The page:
DESCRIPTION (provided by applicant): The proposed research will use multi-wave behavioral, environmental, and genetic data to test bio-psychosocial models of the joint developmental trajectories of attention deficit hyperactivity disorder (ADHD) symptoms and conduct problems in youth. Previous research has identified shared genetic and environmental risk factors for common disruptive behavior disorders (Moffitt et al., 2008; Nigg, Nikolas, & Burt,
2010; Dodge, Coie, & Lynam, 2006), including ADHD, oppositional defiant disorder (ODD) and conduct disorder (CD). ADHD symptoms and conduct problems are frequently comorbid, and functional outcomes for youth with two or more disruptive behavior disorders are significantly worse than outcomes for children with only one diagnosis (Waschbusch, 2002). Despite evidence for both environmental and genetic etiologies of disruptive behavior symptoms, little is known about the integrated roles of development, environmental stressors, and genetic risk (including gender and risk alleles) on the joint trajectories of these symptom clusters. Further, previous research on development of disruptive behaviors has concentrated on clinically referred boys. The current project will utilize hierarchical linear modeling (HLM) to test ADHD symptom severity as a predictor of conduct problems in a population sample of boys and girls, across three salient developmental periods: elementary, middle, and high school. Next, this research will test the predictive effects of time-varying family, peer and school stress, as well a negative parenting and socioeconomic status on these trajectories. Finally, the current proposal aims to replicate previous gene by environment interaction research by testing the moderating effects of three a priori identified candidate genes on stress predictors. The results of the proposed analyses will contribute significantly to the development of more individualized prevention and intervention programs for youth at risk for disruptive behavior disorders. This is directly in line with at least three areas of high priority identified by the National Institute of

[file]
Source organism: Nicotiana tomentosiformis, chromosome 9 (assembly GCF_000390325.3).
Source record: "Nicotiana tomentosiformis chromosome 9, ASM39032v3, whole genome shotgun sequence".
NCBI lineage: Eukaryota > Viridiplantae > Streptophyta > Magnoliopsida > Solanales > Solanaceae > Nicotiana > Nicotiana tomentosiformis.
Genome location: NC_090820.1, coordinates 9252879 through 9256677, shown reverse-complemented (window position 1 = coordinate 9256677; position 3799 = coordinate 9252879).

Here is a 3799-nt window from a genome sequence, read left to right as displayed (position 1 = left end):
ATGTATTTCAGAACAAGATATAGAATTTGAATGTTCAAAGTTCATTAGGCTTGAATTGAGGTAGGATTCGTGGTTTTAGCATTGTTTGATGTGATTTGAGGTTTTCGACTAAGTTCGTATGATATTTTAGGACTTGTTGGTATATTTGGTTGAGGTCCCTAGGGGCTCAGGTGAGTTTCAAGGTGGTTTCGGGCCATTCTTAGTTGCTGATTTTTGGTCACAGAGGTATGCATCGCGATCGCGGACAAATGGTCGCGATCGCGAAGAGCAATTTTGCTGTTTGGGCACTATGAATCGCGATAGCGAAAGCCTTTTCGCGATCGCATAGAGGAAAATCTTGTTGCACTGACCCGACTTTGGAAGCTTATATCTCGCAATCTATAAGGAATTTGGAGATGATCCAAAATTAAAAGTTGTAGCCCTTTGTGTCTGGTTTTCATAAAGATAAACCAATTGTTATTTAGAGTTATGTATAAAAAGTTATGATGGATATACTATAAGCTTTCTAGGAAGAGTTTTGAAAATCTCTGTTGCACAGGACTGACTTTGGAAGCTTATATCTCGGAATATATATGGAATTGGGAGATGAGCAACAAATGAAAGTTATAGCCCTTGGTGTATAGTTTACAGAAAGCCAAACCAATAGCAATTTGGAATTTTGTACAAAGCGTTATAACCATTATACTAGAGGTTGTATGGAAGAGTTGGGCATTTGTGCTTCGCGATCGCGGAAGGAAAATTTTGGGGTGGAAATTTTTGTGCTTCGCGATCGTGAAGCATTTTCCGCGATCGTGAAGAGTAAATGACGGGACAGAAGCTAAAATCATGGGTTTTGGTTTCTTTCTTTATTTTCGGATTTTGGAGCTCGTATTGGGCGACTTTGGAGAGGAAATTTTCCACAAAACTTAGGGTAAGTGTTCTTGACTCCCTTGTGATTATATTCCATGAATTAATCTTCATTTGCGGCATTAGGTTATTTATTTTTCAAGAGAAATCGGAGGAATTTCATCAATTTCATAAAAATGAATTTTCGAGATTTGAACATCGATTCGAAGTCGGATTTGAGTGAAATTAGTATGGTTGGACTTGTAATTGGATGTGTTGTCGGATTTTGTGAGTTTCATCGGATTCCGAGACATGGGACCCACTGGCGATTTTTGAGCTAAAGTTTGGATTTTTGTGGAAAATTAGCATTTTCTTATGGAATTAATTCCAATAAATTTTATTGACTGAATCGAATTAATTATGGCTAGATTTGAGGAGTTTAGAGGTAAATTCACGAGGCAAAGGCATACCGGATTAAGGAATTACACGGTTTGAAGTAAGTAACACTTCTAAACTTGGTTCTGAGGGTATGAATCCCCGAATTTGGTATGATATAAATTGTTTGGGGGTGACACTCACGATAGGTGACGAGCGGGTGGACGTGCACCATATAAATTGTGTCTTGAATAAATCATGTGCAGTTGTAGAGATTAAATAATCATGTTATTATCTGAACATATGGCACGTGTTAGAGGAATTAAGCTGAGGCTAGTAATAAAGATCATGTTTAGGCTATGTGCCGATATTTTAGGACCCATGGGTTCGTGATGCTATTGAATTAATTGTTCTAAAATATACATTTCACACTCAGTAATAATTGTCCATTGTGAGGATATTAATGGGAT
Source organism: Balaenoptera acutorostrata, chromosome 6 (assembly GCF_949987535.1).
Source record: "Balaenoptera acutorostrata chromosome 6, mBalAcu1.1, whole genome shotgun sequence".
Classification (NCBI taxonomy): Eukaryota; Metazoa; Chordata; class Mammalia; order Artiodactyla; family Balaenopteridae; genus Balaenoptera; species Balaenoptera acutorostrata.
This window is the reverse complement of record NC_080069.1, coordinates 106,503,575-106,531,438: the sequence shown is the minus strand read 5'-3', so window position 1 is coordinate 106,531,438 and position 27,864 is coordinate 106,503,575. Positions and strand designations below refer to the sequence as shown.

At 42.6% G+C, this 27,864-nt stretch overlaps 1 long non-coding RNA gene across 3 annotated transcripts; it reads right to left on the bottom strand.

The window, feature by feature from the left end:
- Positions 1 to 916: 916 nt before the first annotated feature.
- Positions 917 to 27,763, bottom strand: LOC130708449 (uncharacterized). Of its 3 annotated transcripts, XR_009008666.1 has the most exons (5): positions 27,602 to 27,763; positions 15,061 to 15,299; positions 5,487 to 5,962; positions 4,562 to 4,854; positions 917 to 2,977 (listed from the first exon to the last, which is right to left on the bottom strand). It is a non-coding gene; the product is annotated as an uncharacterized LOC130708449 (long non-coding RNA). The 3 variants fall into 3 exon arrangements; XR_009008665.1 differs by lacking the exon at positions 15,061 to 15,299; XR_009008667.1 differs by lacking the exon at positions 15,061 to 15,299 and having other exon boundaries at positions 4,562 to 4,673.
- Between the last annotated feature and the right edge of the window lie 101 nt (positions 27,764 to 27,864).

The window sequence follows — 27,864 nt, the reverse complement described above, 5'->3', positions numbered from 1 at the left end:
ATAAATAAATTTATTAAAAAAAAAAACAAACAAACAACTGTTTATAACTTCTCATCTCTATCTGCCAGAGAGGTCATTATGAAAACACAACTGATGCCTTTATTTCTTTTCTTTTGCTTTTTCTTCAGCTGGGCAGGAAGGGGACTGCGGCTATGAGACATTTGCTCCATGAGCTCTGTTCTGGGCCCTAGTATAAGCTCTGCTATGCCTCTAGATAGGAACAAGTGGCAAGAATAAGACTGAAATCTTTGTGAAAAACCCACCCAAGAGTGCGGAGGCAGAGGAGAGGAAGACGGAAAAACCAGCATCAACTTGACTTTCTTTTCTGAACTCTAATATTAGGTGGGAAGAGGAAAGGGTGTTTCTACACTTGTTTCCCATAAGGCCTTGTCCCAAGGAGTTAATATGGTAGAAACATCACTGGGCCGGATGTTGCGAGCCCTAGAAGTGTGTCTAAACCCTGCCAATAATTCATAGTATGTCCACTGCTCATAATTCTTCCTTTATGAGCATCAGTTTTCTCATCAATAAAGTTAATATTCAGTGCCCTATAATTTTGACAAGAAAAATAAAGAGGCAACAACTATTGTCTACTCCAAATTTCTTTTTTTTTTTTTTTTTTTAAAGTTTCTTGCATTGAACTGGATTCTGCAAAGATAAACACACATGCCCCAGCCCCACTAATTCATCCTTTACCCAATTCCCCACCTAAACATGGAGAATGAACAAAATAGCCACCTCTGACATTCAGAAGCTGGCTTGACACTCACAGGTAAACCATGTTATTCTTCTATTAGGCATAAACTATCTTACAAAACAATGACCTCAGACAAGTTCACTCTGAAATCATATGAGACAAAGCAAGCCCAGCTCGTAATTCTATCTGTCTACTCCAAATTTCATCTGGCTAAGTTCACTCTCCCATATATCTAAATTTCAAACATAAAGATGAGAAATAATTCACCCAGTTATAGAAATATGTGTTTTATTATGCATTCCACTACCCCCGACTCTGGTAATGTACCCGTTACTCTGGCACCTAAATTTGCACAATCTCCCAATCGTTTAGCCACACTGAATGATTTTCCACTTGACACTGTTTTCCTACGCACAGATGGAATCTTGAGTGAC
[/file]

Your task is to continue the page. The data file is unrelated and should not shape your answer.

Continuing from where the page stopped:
Mental Health Division of Translational Research: 1) test biologically based markers to improve diagnosis, identify risk indicators in order to preempt disorder, serve as criteria to personalize treatment, and evaluate treatment response; 2) test integrative models incorporating biological, behavioral and experiential factors in the development of psychopathology, and utilize longitudinal research to track trajectories of risk and protection based on the combined and interactive influences among these factors; 3) based on expanded knowledge of neurobehavioral trajectories, identify early signs of risk. Altogether, the results of the proposed
analyses will fill critical gaps in scientific translational research on the development of ADHD symptoms and conduct problems in youth.